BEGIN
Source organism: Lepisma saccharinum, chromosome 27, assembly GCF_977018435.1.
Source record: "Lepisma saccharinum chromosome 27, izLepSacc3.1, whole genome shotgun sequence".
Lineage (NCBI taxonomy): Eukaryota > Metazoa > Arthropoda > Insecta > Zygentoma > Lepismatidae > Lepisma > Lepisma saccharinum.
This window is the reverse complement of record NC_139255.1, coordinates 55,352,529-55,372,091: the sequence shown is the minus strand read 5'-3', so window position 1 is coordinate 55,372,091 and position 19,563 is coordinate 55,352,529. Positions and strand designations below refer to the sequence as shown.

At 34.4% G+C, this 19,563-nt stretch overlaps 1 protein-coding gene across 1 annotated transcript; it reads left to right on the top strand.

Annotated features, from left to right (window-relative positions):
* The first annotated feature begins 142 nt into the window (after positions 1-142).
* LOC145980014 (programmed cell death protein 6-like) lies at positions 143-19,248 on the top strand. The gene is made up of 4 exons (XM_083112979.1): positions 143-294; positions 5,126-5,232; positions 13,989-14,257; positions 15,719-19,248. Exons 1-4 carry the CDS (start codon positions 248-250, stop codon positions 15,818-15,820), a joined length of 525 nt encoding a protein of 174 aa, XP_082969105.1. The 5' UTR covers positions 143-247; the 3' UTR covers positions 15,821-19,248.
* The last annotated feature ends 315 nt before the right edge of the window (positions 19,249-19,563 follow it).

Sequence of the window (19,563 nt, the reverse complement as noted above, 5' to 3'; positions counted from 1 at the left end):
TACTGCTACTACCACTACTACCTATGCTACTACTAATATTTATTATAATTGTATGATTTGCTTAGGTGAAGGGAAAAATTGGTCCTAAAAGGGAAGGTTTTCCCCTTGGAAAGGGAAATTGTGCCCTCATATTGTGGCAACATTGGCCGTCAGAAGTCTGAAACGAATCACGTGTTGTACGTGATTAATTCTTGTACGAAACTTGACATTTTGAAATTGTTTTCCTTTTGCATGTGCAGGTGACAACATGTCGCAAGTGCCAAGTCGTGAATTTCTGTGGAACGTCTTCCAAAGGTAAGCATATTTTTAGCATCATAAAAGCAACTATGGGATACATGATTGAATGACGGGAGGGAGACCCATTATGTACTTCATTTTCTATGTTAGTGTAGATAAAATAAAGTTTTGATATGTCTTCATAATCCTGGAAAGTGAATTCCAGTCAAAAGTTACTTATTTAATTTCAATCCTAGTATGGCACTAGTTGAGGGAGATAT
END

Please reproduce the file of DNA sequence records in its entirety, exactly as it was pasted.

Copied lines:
Source organism: Lepisma saccharinum, chromosome 27, assembly GCF_977018435.1.
Source record: "Lepisma saccharinum chromosome 27, izLepSacc3.1, whole genome shotgun sequence".
Lineage (NCBI taxonomy): Eukaryota > Metazoa > Arthropoda > Insecta > Zygentoma > Lepismatidae > Lepisma > Lepisma saccharinum.
This window is the reverse complement of record NC_139255.1, coordinates 55,352,529-55,372,091: the sequence shown is the minus strand read 5'-3', so window position 1 is coordinate 55,372,091 and position 19,563 is coordinate 55,352,529. Positions and strand designations below refer to the sequence as shown.

At 34.4% G+C, this 19,563-nt stretch overlaps 1 protein-coding gene across 1 annotated transcript; it reads left to right on the top strand.

Annotated features, from left to right (window-relative positions):
* The first annotated feature begins 142 nt into the window (after positions 1-142).
* LOC145980014 (programmed cell death protein 6-like) lies at positions 143-19,248 on the top strand. The gene is made up of 4 exons (XM_083112979.1): positions 143-294; positions 5,126-5,232; positions 13,989-14,257; positions 15,719-19,248. Exons 1-4 carry the CDS (start codon positions 248-250, stop codon positions 15,818-15,820), a joined length of 525 nt encoding a protein of 174 aa, XP_082969105.1. The 5' UTR covers positions 143-247; the 3' UTR covers positions 15,821-19,248.
* The last annotated feature ends 315 nt before the right edge of the window (positions 19,249-19,563 follow it).

Sequence of the window (19,563 nt, the reverse complement as noted above, 5' to 3'; positions counted from 1 at the left end):
TACTGCTACTACCACTACTACCTATGCTACTACTAATATTTATTATAATTGTATGATTTGCTTAGGTGAAGGGAAAAATTGGTCCTAAAAGGGAAGGTTTTCCCCTTGGAAAGGGAAATTGTGCCCTCATATTGTGGCAACATTGGCCGTCAGAAGTCTGAAACGAATCACGTGTTGTACGTGATTAATTCTTGTACGAAACTTGACATTTTGAAATTGTTTTCCTTTTGCATGTGCAGGTGACAACATGTCGCAAGTGCCAAGTCGTGAATTTCTGTGGAACGTCTTCCAAAGGTAAGCATATTTTTAGCATCATAAAAGCAACTATGGGATACATGATTGAATGACGGGAGGGAGACCCATTATGTACTTCATTTTCTATGTTAGTGTAGATAAAATAAAGTTTTGATATGTCTTCATAATCCTGGAAAGTGAATTCCAGTCAAAAGTTACTTATTTAATTTCAATCCTAGTATGGCACTAGTTGAGGGAGATAT